A major California wine dealer that abruptly closed its store amid accusations of fraud by customers has filed for bankruptcy, according to court filings.
Premier Cru, a wine retailer and importer based in Berkeley, California, filed for Chapter 7 liquidation Friday, citing $70 million in liabilities and only $7 million in assets. The case is believed to be the biggest wine-seller bankruptcy in recent history, and could rattle confidence in the fine wine world.
"This is by far the biggest that I've seen," said Marc Lazar, president of Domaine, a leading wine advisor and wine-storage company. "I think people are going to feel burned after this and feel less willing to open up their pocketbooks for wine."
The case is likely to include some of the richest wine collectors in the world. While the court documents are abbreviated for now, there are more than 9,000 collectors and companies listed as creditors — including billionaire collectors William Koch and Jeff Greene.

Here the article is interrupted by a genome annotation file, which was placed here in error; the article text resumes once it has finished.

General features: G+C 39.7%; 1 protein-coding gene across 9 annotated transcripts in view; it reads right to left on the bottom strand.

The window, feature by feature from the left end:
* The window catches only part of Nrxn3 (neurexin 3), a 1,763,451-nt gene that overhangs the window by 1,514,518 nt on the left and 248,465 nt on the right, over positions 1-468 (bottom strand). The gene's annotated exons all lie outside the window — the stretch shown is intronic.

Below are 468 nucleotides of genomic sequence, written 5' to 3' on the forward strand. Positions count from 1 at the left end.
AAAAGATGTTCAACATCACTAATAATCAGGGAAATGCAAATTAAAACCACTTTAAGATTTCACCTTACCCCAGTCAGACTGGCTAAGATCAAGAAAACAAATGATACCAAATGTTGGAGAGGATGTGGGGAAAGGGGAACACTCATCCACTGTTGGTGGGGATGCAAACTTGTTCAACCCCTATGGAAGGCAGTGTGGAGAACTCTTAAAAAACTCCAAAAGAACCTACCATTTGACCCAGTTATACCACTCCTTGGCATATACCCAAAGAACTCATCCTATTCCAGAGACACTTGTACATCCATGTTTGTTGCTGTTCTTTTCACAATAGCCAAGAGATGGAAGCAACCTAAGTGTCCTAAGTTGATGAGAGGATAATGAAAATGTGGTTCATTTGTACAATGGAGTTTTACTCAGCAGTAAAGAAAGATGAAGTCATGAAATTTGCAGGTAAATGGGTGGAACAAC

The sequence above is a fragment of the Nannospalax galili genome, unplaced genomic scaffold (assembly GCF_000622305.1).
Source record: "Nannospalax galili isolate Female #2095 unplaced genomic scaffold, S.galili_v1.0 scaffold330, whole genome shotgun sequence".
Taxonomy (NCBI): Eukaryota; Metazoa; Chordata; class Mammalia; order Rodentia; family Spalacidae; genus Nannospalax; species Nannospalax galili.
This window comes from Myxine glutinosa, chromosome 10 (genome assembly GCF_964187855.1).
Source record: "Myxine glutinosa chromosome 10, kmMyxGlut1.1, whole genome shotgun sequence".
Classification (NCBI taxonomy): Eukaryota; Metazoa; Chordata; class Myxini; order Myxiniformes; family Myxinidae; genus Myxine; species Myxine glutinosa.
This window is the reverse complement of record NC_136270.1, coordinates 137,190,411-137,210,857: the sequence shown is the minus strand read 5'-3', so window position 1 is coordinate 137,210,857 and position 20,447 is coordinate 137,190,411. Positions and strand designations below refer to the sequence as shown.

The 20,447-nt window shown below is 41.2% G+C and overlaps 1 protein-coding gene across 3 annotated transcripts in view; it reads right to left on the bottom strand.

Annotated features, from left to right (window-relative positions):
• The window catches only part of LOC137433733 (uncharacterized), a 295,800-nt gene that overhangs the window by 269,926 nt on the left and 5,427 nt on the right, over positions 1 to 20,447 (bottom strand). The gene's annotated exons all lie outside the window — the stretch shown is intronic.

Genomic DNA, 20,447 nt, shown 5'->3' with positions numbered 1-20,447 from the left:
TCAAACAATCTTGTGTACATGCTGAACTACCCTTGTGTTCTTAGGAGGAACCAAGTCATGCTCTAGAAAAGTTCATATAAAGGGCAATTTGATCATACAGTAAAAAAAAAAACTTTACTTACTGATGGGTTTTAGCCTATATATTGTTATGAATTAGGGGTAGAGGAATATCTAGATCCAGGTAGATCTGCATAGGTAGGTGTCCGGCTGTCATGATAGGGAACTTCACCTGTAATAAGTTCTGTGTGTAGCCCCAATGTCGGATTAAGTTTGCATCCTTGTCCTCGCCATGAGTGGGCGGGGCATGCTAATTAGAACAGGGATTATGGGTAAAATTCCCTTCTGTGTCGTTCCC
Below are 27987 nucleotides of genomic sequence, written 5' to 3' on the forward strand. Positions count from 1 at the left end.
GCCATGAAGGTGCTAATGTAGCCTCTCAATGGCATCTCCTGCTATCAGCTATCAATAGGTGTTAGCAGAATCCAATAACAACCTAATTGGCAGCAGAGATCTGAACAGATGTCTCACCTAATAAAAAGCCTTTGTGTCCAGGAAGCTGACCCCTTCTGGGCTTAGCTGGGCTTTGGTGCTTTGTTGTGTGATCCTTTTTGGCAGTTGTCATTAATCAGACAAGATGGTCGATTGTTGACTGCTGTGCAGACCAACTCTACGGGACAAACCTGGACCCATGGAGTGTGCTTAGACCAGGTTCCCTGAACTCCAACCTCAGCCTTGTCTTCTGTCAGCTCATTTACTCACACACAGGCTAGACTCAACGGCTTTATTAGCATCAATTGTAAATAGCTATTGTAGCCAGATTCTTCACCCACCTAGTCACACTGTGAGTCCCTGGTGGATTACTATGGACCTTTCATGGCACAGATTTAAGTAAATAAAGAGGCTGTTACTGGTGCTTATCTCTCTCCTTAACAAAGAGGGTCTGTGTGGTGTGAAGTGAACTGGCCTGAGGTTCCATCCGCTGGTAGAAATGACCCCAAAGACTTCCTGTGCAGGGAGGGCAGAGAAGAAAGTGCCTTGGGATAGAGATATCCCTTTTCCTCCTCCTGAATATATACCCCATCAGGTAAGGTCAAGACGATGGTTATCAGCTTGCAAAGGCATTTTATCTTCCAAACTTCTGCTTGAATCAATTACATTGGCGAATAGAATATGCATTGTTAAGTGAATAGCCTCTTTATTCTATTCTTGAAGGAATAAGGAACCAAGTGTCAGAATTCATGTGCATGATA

Experts say some billionaire collectors are out more than a half million dollars from wine they purchased but never received from Premier Cru.
"This company was the bluest of the blue chip." Lazar said. "It will be billionaires on the list, but also I'm afraid a lot of middle-class people who bought wine."
Premier Cru sold wine, wine futures and pre-arrival wine — meaning wine that was bottled but had not yet made it to U.S. shelves. In the wine futures market, customers buy wine that is aging but has not yet been bottled in hopes of getting it cheaper than the post-bottle price.
As reported by CNBC, at least 10 customers filed suit against Permier Cru late last year after the company failed to deliver wine it sold. Calls to Premier Cru's owners and attorney were not immediately returned.